How To Hold Your Phone To Get Better Phone Signal

Left-handers have really drawn the short straw here

How To Hold Your Phone To Get Better Phone Signal

by Jazmin Kopotsha |
Published on

Having no phone reception is definitely one of the biggest bug bears of the 21st century. I’m calling it. It has to be. Having a nice shiny phone that you can’t actually use to make contact or be contacted results in a very specific type of frustration. The type that makes you wonder how humans got by with nothing more than pens, paper and carrier pigeons when there was something really reaaaally important to chat to a mate about.

Now, usually when this happens we start manically waving our arms in the air, standing on tables and leaning out of windows in desperate attempts to gain a mere bar of signal, but thanks to a study by some super clever scientists, the solution to your reception woes could require a lot less effort.

A group of scientists were commissioned to find out if the signal received by some of the most popular mobile phones was affected by how they’re held, reports the International Business Times. They found out that something simple as the direction your phone is facing can have a huge effect on how well it’s able to receive radio signal which, let’s face it, none of us would ever have thought of.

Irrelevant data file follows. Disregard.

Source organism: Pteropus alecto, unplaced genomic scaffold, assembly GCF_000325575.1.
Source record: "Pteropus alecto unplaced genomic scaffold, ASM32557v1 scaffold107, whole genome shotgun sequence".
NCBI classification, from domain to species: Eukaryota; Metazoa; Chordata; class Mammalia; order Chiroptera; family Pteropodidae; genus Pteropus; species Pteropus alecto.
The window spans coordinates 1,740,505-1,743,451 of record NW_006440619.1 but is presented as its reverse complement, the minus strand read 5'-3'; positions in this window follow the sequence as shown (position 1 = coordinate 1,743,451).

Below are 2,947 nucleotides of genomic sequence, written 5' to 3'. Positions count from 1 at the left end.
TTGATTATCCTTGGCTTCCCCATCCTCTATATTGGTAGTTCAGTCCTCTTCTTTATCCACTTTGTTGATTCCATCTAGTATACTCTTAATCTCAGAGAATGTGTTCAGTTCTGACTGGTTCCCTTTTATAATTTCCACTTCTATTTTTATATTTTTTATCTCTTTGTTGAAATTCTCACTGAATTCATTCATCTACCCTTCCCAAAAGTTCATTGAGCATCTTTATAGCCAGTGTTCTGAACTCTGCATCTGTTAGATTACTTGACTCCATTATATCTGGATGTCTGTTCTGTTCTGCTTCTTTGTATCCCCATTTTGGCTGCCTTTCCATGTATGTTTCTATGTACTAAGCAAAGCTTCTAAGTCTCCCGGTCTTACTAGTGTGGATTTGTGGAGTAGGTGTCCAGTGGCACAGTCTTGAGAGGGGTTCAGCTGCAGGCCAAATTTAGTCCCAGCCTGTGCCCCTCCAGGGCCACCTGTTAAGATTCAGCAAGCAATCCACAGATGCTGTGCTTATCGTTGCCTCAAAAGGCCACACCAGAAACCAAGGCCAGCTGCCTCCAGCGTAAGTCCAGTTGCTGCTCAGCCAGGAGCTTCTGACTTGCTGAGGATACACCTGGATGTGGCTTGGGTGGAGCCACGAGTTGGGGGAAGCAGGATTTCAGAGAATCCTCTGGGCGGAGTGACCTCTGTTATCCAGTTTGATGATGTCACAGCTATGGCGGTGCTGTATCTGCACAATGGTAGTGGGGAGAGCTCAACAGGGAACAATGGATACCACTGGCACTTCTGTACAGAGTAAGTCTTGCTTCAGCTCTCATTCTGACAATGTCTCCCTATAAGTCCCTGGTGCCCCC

They set up a lab and tested 26 different phone models, from the iPhone 6 through to the HTC 10, to see how well they were able to make calls and use data in poor signal situations. And of them all, iPhone 6S proved to receive a stronger signal if it was held in the user’s right hand. I know it sounds really odd and like something that would never actually make a difference, but when they tested it it turned out that signal improved by a whole 300% when they switched from the left hand over the right.

If you’re left-handed and own a Samsung though, don’t worry you’ve got slightly better news. The study found that signal was stronger when Samsungs were held in the left hand, but the difference wasn’t nearly as big as it was for the iPhone.

Apparently it’s all to do with the antenna design, the researchers explained. And I don’t know about you, but I find it pretty annoying to realise that so many of our signal stresses are actually because of the way our phones are made, not just because of how crappy your network might be.

More info on this sort of thing is the key. But at least this discovery might put an end to having to stand on one leg at a 48 degree angle in the back most corner of your office for the sake of a ten second conversation with your mum.

Like this? You might also be interested in:

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Follow Jazmin on Twitter @JazKopotsha

This article originally appeared on The Debrief.

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